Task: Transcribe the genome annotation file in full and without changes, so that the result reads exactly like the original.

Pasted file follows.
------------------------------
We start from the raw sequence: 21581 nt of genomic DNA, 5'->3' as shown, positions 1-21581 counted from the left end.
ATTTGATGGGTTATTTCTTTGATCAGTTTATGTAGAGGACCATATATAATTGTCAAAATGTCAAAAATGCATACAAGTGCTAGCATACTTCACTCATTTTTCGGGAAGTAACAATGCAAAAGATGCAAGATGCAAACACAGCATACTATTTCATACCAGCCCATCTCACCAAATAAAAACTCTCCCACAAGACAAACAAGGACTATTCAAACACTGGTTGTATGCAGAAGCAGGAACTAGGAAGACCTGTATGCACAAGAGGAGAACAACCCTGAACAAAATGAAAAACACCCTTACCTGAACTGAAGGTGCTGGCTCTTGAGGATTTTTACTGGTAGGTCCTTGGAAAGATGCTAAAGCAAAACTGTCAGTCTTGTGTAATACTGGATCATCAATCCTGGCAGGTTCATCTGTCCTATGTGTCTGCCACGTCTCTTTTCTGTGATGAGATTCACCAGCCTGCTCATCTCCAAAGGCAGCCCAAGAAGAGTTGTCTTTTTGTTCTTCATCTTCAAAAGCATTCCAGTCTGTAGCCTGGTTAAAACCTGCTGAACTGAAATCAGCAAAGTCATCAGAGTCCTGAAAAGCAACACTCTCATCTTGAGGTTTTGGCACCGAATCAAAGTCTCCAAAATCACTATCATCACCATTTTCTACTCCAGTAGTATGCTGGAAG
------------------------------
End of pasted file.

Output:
We start from the raw sequence: 21581 nt of genomic DNA, 5'->3' as shown, positions 1-21581 counted from the left end.
ATTTGATGGGTTATTTCTTTGATCAGTTTATGTAGAGGACCATATATAATTGTCAAAATGTCAAAAATGCATACAAGTGCTAGCATACTTCACTCATTTTTCGGGAAGTAACAATGCAAAAGATGCAAGATGCAAACACAGCATACTATTTCATACCAGCCCATCTCACCAAATAAAAACTCTCCCACAAGACAAACAAGGACTATTCAAACACTGGTTGTATGCAGAAGCAGGAACTAGGAAGACCTGTATGCACAAGAGGAGAACAACCCTGAACAAAATGAAAAACACCCTTACCTGAACTGAAGGTGCTGGCTCTTGAGGATTTTTACTGGTAGGTCCTTGGAAAGATGCTAAAGCAAAACTGTCAGTCTTGTGTAATACTGGATCATCAATCCTGGCAGGTTCATCTGTCCTATGTGTCTGCCACGTCTCTTTTCTGTGATGAGATTCACCAGCCTGCTCATCTCCAAAGGCAGCCCAAGAAGAGTTGTCTTTTTGTTCTTCATCTTCAAAAGCATTCCAGTCTGTAGCCTGGTTAAAACCTGCTGAACTGAAATCAGCAAAGTCATCAGAGTCCTGAAAAGCAACACTCTCATCTTGAGGTTTTGGCACCGAATCAAAGTCTCCAAAATCACTATCATCACCATTTTCTACTCCAGTAGTATGCTGGAAG